2. Oleksandr A. Byelashov, Andrew J. Sinclair, Gunveen Kau, Dietary sources, current intakes, and nutritional role of omega-3 docosapentaenoic acid, vol. 27, issue 4, April 2015, pages 79-82, https://doi.org/10.1002/lite.201500013[]
  3. Zivkovic AM, Telis N, German JB, Hammock BD. Dietary omega-3 fatty acids aid in the modulation of inflammation and metabolic health. Calif Agric (Berkeley). 2014;65(3):106-111. doi:10.3733/ca.v065n03p106[][]
  4. Saito I, Yonemasu K, Inami F. Association of body mass index, body fat, and weight gain with inflammation markers among rural residents in Japan. Circ J. 2003 Apr;67(4):323-9. doi: 10.1253/circj.67.323. PMID: 12655163.[]
  5. Guebre-Egziabher F, Rabasa-Lhoret R, Bonnet F, Bastard JP, Desage M, Skilton MR, Vidal H, Laville M. Nutritional intervention to reduce the n-6/n-3 fatty acid ratio increases adiponectin concentration and fatty acid oxidation in healthy subjects. Eur J Clin Nutr. 2008 Nov;62(11):1287-93. doi: 10.1038/sj.ejcn.1602857. Epub 2007 Aug 15. PMID: 17700650.[]
  6. Dolores Parra, Alfons Ramel, Narcisa Bandarra, Mairead Kiely, J. Alfredo Martínez, Inga Thorsdottir, A diet rich in long chain omega-3 fatty acids modulates satiety in overweight and obese volunteers during weight loss, Appetite, Volume 51, Issue 3, 2008, Pages 676-680, ISSN 0195-6663, https://doi.org/10.1016/j.appet.2008.06.003.[]
  7. Calder, P.C. Omega-3 Fatty Acids and Inflammatory Processes. Nutrients 2010, 2, 355-374. https://doi.org/10.3390/nu2030355[]
  8. Daniela S. Sartorelli, Renata Damião, Rita Chaim, Amélia Hirai, Suely G.A. Gimeno, Sandra R.G. Ferreira, Dietary ω-3 fatty acid and ω-3: ω-6 fatty acid ratio predict improvement in glucose disturbances in Japanese Brazilians, Nutrition, Volume 26, Issue 2, 2010, Pages 184-191, ISSN 0899-9007, https://doi.org/10.1016/j.nut.2009.03.013.[]
  9. Alison Hill, Nutritional Physiology Research Centre, University of South Australia and University of Adelaide, Australia, at the 2006 ISSFAL Meeting in Cairns, Australia, http://www.dhaomega3.org/[]
  10. Abdelhamid AS, Brown TJ, Brainard JS, et al. Omega‐3 fatty acids for the primary and secondary prevention of cardiovascular disease. Cochrane Database Syst Rev. 2018;2018(7):CD003177. doi:10.1002/14651858.CD003177.pub3[][]
  11. Rigakou A, Diamantakos P, Melliou E, Magiatis P. S-(E)-Elenolide: a new constituent of extra virgin olive oil. J Sci Food Agric. 2019 Sep;99(12):5319-5326. doi: 10.1002/jsfa.9770. Epub 2019 May 30. PMID: 31038226.[]
  12. Zivkovic AM, Telis N, German JB, Hammock BD. Dietary omega-3 fatty acids aid in the modulation of inflammation and metabolic health. Calif Agric (Berkeley). 2014;65(3):106-111. doi:10.3733/ca.v065n03p106[]
  13. Laviano A, Rianda S, Molfino A, Rossi Fanelli F. Omega-3 fatty acids in cancer. Curr Opin Clin Nutr Metab Care. 2013;16(2):156-161. doi:10.1097/MCO.0b013e32835d2d99[]
  14. Mun JG, Legette LL, Ikonte CJ, Mitmesser SH. Choline and DHA in maternal and infant nutrition: synergistic implications in brain and eye health. Nutrients. 2019;11(5):E1125. doi:10.3390/nu11051125[]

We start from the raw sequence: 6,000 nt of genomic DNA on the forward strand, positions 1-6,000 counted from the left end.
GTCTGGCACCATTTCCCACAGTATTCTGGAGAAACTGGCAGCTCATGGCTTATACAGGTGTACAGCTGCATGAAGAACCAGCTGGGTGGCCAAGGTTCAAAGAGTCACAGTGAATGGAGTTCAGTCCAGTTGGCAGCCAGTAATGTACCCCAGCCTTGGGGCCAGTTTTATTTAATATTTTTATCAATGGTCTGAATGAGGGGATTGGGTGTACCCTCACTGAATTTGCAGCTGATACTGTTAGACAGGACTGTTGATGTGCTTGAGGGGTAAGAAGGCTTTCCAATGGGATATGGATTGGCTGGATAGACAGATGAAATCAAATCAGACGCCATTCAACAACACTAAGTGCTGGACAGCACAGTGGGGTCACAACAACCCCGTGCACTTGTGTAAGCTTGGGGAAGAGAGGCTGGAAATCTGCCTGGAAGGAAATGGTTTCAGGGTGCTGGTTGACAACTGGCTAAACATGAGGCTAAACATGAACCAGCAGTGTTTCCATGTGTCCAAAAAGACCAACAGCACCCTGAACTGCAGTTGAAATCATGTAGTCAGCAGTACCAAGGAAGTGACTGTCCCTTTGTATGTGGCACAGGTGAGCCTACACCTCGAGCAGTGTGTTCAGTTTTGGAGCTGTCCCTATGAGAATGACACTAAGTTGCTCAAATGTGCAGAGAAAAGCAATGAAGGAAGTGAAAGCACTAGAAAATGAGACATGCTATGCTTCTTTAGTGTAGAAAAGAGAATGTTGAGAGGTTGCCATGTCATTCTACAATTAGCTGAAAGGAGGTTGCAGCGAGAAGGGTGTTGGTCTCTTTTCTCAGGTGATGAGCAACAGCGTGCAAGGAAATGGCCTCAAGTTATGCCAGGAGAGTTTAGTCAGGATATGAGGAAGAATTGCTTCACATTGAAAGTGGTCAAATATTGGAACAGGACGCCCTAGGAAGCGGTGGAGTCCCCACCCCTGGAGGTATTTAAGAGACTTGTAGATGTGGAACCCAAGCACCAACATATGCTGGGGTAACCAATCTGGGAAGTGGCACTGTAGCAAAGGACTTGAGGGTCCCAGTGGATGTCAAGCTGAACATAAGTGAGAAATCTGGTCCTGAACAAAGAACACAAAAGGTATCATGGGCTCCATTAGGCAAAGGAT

15. National Institute of Health[]
  16. USDA Food Database[]
  17. Kim SJ, de Souza RJ, Choo VL, Ha V, Cozma AI, Chiavaroli L, Mirrahimi A, Blanco Mejia S, Di Buono M, Bernstein AM, Leiter LA, Kris-Etherton PM, Vuksan V, Beyene J, Kendall CW, Jenkins DJ, Sievenpiper JL. Effects of dietary pulse consumption on body weight: a systematic review and meta-analysis of randomized controlled trials. Am J Clin Nutr. 2016 May;103(5):1213-23. doi: 10.3945/ajcn.115.124677. Epub 2016 Mar 30. PMID: 27030531.[]
  18. Henry CJ, Emery B. Effect of spiced food on metabolic rate. Hum Nutr Clin Nutr. 1986 Mar;40(2):165-8. PMID: 3957721.[]
  19. Eva-Lena Stenblom, Emil Egecioglu, Mona Landin-Olsson, Charlotte Erlanson-Albertsson, Consumption of thylakoid-rich spinach extract reduces hunger, increases satiety and reduces cravings for palatable food in overweight women,
    Appetite, Volume 91, 2015, Pages 209-219, ISSN 0195-6663,
  20. J Philip Karl, Mohsen Meydani, Junaidah B Barnett, Sally M Vanegas, Barry Goldin, Anne Kane, Helen Rasmussen, Edward Saltzman, Pajau Vangay, Dan Knights, C-Y Oliver Chen, Sai Krupa Das, Satya S Jonnalagadda, Simin N Meydani, Susan B Roberts, Substituting whole grains for refined grains in a 6-wk randomized trial favorably affects energy-balance metrics in healthy men and postmenopausal women, The American Journal of Clinical Nutrition, Volume 105, Issue 3, March 2017, Pages 589–599, https://doi.org/10.3945/ajcn.116.139683[]


  1. Natasha Scudero
    05/08/2022 at 08:04

    As an example, a examine in JAMA Internal Medicine found that changing simply 3 percent of calories from animal protein (suppose crimson meat or eggs) with a plant protein (like nuts or beans) lowered the participant’s danger of early dying by 10 percent.

    • of dreams and knowledge
      05/08/2022 at 09:17

      Hello Natasha,

      and thanks for leaving your comment with us. You are most likely referring to the following article Association of Animal and Plant Protein Intake With All-Cause and Cause-Specific Mortality . Lower mortality was seen when animal protein (red meat) was substituted with plant protein. This is another instance signifying the importance of plant-based proteins. Very interesting findings indeed!